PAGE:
Disney's Big New Movie Borrows a Brilliant Trick from Black Panther

The Disney remake takes a page from Black Panther and Bridgerton, but something’s missing.

Halle Bailey as Ariel in The Little Mermaid
Inverse Reviews

Before anyone had even seen Disney’s fresh take on The Little Mermaid, the live-action remake was swathed in a cloud of controversy. Halle Bailey’s casting felt like a challenge to the image of the white, red-headed mermaid everyone spent their formative years watching. For the first time, Princess Ariel would be Black — and there was no reason for her not to be. Disney has remixed their established IP before with colorblind casting, and often to great success. But “fans” were absurdly protective over the character from the 1989 cartoon — that, or incensed by the apparent assault on their culture.

Most of us saw their meltdown for what it was. Representation and tolerance have never been a part of their world — but that’s exactly what might have inspired The Little Mermaid to build a new one. Director Rob Marshall takes a page from colorblind historical fantasies like Bridgerton in crafting the world of the his remake. Yes, Ariel is Black, but she’s not the only fresh face under the sea. Her underwater kingdom is much more diverse this time around; her sisters each hail from a different corner of the world, and the kingdom of Atlantica is similarly populated. It’s a choice that also invokes the colorblind cast from another live-action Disney adaptation, the Cinderella remake from 1997. But comparisons to Black Panther and even Pirates of the Caribbean feel warranted once The Little Mermaid comes ashore.

Halle Bailey’s diverse casting is but a drop in the ocean.


Not unlike the superhero film, The Little Mermaid drops a fantastical realm smack dab in the real world. Marshall and screenwriter David Magee recreate an existing Caribbean nation as a kingdom untouched by the horrors of the slave trade. Of course, this is a Disney movie, so racial bigotry was never going to be a factor — but The Little Mermaid is still reimagining the world as a utopia.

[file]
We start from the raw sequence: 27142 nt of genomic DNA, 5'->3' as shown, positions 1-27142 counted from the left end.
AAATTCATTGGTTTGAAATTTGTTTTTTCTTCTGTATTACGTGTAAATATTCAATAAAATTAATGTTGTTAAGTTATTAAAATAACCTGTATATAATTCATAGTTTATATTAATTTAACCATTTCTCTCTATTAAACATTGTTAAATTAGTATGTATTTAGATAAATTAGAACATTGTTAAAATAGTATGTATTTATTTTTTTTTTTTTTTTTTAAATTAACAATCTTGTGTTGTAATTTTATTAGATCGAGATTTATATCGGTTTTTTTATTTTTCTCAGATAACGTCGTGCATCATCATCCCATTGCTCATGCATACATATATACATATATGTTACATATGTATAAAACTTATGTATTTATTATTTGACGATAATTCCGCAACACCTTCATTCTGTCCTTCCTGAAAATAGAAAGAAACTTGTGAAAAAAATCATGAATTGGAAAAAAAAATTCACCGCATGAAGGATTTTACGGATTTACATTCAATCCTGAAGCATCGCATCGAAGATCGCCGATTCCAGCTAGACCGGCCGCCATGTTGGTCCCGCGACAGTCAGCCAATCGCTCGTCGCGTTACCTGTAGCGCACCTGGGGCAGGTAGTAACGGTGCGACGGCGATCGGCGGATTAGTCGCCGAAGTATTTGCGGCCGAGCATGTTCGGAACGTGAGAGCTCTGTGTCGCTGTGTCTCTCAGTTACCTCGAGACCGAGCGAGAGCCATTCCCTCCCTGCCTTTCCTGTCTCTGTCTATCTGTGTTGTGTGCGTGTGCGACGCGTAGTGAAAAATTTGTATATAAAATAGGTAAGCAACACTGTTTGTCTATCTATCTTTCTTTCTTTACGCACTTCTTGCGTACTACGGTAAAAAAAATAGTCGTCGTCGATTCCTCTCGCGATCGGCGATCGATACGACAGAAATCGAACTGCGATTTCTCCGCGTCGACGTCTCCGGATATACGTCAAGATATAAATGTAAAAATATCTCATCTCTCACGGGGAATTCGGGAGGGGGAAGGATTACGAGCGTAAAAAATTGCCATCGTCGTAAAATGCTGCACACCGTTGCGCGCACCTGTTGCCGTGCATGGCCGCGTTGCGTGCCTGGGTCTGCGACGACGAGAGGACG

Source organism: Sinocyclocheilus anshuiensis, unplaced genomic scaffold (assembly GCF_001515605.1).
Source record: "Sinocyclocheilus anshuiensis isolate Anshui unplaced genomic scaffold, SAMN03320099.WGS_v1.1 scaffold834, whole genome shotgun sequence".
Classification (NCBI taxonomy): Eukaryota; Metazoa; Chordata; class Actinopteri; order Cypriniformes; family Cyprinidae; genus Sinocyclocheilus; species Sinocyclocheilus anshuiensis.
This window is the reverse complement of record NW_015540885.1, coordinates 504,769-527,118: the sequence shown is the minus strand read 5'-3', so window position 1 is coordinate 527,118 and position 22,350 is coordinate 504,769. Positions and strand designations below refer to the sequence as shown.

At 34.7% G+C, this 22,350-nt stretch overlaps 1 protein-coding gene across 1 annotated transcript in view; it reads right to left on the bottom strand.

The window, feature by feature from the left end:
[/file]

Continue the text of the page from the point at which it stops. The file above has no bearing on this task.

Racism may not factor into Marshall’s utopia, but prejudice certainly plays a role. The Little Mermaid dials up the tensions between merfolk below and the humans above, and it all begins with its eponymous heroine. Bailey is Ariel, a headstrong princess who yearns for greener pastures on land. Her domineering dad, King Triton (Javier Bardem), rules over the entire ocean — and looks over his daughters with similar domineering force.

Like most overprotective fathers, he wants what’s best for his kid, but he’s just got a funny way of showing it. His frequent squabbles with Ariel eventually send her straight into the waiting arms of the scornful sea witch Ursula (a wicked-fun Melissa McCarthy). In Marshall’s Little Mermaid, Ursula and Triton are estranged siblings — one of the few plots details cut from the 1989 film — making Ariel the pawn in their festering battle for power. Desperate to break free, Ariel trades her siren song for a temporary pair of legs. If she wants to keep them, she’ll have to share one kiss with Eric (Jonah Hauer-King) the handsome, human prince she’s been pining over from afar.

Ariel and Eric’s romance is so much more in The Little Mermaid remake.


The Little Mermaid does well to add a bit of substance to Ariel and Eric’s love story. Thanks to a bit of worldbuilding, the characters are posited as star-crossed lovers from warring factions. Merfolk resent mankind for poaching the seas and spoiling the shores, racking up casualties with their greed. But it’s not too different on land: to humans, merfolk are the vicious creatures that deliver sailors to a watery grave. Shipwrecks are the work of angry sea gods. Ariel and Eric fall in love in spite of this, and because of so much more. Their romance is less a love-at-first-sight situation and more a meeting of minds. They share a fascination with each other’s culture; that fascination blooms into respect, and eventually bridges their two worlds together in an incredibly satisfying way.

If only that were enough to set this film apart.

It’s hard to describe why Disney’s recent push towards live-action feels so insidious. The Little Mermaid is arguably the best live-action Disney remake since Kenneth Branagh’s Cinderella. The splendor is there; the romance is crafted with care — but something’s still missing.

Why does this feel so different from Black Panther, from Bridgerton, from Brandy’s Cinderella? Each of these is an adaptation of some form of existing IP, but in The Little Mermaid, it feels like a bug, not a feature. The 2023 film can’t seem to let go of its role as a remake. Much like the mermaids in Andersen’s original tale, this latest effort from Disney lacks a soul.

The Little Mermaid arrives in theaters May 26.

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